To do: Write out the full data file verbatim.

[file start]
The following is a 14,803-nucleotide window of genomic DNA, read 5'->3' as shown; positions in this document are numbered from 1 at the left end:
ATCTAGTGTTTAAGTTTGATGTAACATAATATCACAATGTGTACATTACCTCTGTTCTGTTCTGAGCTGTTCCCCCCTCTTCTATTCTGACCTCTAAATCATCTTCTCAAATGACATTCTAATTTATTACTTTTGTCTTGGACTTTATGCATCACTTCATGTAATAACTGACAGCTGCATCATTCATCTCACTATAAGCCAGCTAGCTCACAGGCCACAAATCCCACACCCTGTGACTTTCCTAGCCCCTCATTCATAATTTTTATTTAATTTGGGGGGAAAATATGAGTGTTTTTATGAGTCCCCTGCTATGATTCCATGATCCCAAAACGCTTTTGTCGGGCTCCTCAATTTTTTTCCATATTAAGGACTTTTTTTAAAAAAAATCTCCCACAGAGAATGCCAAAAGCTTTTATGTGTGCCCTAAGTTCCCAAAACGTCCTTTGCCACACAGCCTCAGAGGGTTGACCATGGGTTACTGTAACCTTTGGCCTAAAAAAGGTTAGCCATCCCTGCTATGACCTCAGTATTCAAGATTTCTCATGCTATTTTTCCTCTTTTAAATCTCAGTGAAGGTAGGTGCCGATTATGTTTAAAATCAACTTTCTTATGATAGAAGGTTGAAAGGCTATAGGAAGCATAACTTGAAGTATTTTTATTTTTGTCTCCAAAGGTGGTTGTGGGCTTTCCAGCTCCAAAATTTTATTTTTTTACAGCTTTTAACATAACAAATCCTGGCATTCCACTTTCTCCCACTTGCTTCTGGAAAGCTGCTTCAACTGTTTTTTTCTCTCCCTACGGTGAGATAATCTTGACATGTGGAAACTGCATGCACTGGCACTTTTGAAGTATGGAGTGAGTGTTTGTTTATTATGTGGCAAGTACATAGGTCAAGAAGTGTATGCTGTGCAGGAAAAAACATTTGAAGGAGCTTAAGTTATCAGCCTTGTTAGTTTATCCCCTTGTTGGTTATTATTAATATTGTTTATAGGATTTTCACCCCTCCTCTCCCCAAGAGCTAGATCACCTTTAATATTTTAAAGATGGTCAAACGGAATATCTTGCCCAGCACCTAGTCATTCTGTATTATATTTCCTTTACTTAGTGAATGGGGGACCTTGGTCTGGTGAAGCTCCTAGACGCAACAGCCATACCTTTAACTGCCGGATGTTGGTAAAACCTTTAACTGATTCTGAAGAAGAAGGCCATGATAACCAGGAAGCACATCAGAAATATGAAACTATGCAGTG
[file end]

The following is a 14,803-nucleotide window of genomic DNA, read 5'->3' as shown; positions in this document are numbered from 1 at the left end:
ATCTAGTGTTTAAGTTTGATGTAACATAATATCACAATGTGTACATTACCTCTGTTCTGTTCTGAGCTGTTCCCCCCTCTTCTATTCTGACCTCTAAATCATCTTCTCAAATGACATTCTAATTTATTACTTTTGTCTTGGACTTTATGCATCACTTCATGTAATAACTGACAGCTGCATCATTCATCTCACTATAAGCCAGCTAGCTCACAGGCCACAAATCCCACACCCTGTGACTTTCCTAGCCCCTCATTCATAATTTTTATTTAATTTGGGGGGAAAATATGAGTGTTTTTATGAGTCCCCTGCTATGATTCCATGATCCCAAAACGCTTTTGTCGGGCTCCTCAATTTTTTTCCATATTAAGGACTTTTTTTAAAAAAAATCTCCCACAGAGAATGCCAAAAGCTTTTATGTGTGCCCTAAGTTCCCAAAACGTCCTTTGCCACACAGCCTCAGAGGGTTGACCATGGGTTACTGTAACCTTTGGCCTAAAAAAGGTTAGCCATCCCTGCTATGACCTCAGTATTCAAGATTTCTCATGCTATTTTTCCTCTTTTAAATCTCAGTGAAGGTAGGTGCCGATTATGTTTAAAATCAACTTTCTTATGATAGAAGGTTGAAAGGCTATAGGAAGCATAACTTGAAGTATTTTTATTTTTGTCTCCAAAGGTGGTTGTGGGCTTTCCAGCTCCAAAATTTTATTTTTTTACAGCTTTTAACATAACAAATCCTGGCATTCCACTTTCTCCCACTTGCTTCTGGAAAGCTGCTTCAACTGTTTTTTTCTCTCCCTACGGTGAGATAATCTTGACATGTGGAAACTGCATGCACTGGCACTTTTGAAGTATGGAGTGAGTGTTTGTTTATTATGTGGCAAGTACATAGGTCAAGAAGTGTATGCTGTGCAGGAAAAAACATTTGAAGGAGCTTAAGTTATCAGCCTTGTTAGTTTATCCCCTTGTTGGTTATTATTAATATTGTTTATAGGATTTTCACCCCTCCTCTCCCCAAGAGCTAGATCACCTTTAATATTTTAAAGATGGTCAAACGGAATATCTTGCCCAGCACCTAGTCATTCTGTATTATATTTCCTTTACTTAGTGAATGGGGGACCTTGGTCTGGTGAAGCTCCTAGACGCAACAGCCATACCTTTAACTGCCGGATGTTGGTAAAACCTTTAACTGATTCTGAAGAAGAAGGCCATGATAACCAGGAAGCACATCAGAAATATGAAACTATGCAGTG